Did you know? Shrimp from North Shore shrimp trucks not always local
From Haleiwa to Punaluu on Oahu’s North Shore, the scent of garlic wafts from shrimp trucks parked along Kamehameha Highway, enticing visitors and residents. But don’t assume the main dish was harvested from a nearby pond; very little of the shrimp served from the trucks is actually raised on the North Shore.
Irene Theofanis owns the bright yellow Shrimp Shack truck, now parked outside Chings’ Punaluu Store in Hauula, that was featured a few years ago on the Television Food Network and the Travel Channel. Theofanis says she gets her shrimp from Kauai Shrimp, because the company places its shrimp in plastic-lined ponds for their last three days to clean the grit out of the vein that runs down their backs.
“The local shrimp have too much dirt and that’s not good for my business,” she says.
When first established in the late 1990s, North Shore shrimp trucks were often parked off the highway alongside man-made shrimp ponds and customers were delighted to eat the freshest shrimp imaginable.
Since then, rules have been established. Trucks can’t park just anywhere without a permit and trucks parked next to a pond that produces shrimp have to sell the shrimp from that pond.
Cooks inside the popular, graffiti-covered Giovanni’s shrimp truck affirm that they use imported frozen shrimp, which doesn’t bother MaryJean Bresnan, who ate there recently.
“I visited Giovanni’s shrimp truck in December, my first time after living here 10 years,” says Bresnan. “Loved it! Delicious! Didn’t ask where the shrimp came from. Didn’t care!”
A few truck operators say they sell locally grown shrimp, but they aren’t parked by ponds. This includes Mackey’s shrimp truck, which is parked in Haleiwa, and the Famous Kahuku Shrimp truck, which boasts a Korean menu.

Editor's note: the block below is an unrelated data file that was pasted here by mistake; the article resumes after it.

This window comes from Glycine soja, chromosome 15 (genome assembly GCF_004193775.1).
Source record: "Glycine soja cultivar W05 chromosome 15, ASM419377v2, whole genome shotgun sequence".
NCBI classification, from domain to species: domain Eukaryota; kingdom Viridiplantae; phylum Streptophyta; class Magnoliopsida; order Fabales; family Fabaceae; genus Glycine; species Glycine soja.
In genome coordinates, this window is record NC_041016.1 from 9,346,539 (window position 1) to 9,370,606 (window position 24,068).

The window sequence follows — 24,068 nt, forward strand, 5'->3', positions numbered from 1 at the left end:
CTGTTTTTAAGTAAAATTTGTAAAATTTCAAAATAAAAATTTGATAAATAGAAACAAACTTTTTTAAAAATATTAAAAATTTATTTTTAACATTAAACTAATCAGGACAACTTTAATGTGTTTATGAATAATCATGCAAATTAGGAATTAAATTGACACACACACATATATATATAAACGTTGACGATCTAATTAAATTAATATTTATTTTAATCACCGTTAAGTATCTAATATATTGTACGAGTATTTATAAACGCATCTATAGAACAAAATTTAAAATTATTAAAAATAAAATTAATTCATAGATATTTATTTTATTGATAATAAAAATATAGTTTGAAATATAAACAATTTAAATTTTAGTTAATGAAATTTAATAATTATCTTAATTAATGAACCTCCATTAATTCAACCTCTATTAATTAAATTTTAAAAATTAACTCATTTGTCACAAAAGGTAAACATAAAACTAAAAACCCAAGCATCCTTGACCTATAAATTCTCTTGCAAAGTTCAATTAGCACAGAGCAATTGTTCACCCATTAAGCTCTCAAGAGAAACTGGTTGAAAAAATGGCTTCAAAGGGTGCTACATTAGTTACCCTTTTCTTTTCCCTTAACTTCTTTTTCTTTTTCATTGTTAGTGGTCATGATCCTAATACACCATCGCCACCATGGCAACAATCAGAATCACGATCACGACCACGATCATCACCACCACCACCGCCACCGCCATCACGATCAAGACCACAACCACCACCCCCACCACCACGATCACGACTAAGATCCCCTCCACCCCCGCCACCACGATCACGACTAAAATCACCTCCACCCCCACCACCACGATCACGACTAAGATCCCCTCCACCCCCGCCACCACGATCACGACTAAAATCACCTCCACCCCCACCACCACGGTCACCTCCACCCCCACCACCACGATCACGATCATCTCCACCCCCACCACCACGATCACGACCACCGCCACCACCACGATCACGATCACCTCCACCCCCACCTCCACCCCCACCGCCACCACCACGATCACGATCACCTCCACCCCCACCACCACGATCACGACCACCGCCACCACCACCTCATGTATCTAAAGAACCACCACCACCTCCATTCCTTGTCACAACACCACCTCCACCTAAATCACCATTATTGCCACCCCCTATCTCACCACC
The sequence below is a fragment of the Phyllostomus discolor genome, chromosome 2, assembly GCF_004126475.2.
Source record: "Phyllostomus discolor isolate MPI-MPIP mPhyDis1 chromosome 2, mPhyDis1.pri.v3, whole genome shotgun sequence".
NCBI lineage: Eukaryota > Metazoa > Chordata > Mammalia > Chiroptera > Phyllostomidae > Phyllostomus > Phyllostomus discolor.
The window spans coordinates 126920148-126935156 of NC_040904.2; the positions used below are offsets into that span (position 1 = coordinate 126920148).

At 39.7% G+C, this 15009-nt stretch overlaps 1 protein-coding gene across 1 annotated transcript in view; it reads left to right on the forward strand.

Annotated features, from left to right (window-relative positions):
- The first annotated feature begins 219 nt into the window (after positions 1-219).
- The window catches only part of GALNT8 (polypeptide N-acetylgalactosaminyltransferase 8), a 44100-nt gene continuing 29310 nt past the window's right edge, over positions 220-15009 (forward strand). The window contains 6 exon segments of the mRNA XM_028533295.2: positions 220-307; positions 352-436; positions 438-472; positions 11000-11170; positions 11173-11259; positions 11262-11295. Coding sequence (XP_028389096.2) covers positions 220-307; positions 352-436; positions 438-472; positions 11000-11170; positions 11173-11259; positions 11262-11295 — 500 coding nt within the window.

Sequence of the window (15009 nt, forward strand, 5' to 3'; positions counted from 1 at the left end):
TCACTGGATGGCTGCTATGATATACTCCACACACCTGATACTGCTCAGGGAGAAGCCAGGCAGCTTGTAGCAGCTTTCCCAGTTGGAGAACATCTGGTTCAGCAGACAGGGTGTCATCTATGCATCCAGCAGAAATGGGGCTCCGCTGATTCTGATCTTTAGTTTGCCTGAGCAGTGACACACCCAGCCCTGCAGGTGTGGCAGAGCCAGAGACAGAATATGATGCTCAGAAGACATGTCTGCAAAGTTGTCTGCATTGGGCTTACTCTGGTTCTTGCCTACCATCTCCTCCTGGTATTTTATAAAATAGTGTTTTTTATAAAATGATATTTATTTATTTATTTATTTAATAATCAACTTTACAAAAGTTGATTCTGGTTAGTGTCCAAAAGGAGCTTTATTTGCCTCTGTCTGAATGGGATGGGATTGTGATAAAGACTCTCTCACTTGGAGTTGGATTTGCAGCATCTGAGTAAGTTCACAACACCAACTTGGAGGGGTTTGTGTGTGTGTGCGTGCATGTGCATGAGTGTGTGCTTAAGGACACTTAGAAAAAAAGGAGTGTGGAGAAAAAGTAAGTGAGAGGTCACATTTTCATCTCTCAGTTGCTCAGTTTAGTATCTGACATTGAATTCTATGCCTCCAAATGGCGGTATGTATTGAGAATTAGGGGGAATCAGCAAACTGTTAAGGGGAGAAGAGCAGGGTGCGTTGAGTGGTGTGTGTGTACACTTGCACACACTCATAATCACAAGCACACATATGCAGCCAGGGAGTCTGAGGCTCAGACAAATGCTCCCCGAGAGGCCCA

Kerry Aguinaldo, who owns Romy’s Kahuku Prawns & Shrimp in Kahuku with her husband, spoke through the back door of her gleaming red structure, which is definitely not a truck and is a lot prettier than a shack. Romy’s serves shrimp, prawns and fish in a variety of recipes. Aguinaldo says they raise their own shrimp and prawns, have an on-site hatchery and 70 ponds that stretch across land leased from the federal government. Aguinaldo says their lease is up in about 12 years, and that they are finally turning a small profit, despite the birds that feast at their ponds.
“The federal government wants to protect the birds and expand their bird sanctuary, so we could lose our lease,” Aguinaldo says. “They should let us stay. What they don’t realize is that those birds are quite well fed because of our ponds.”
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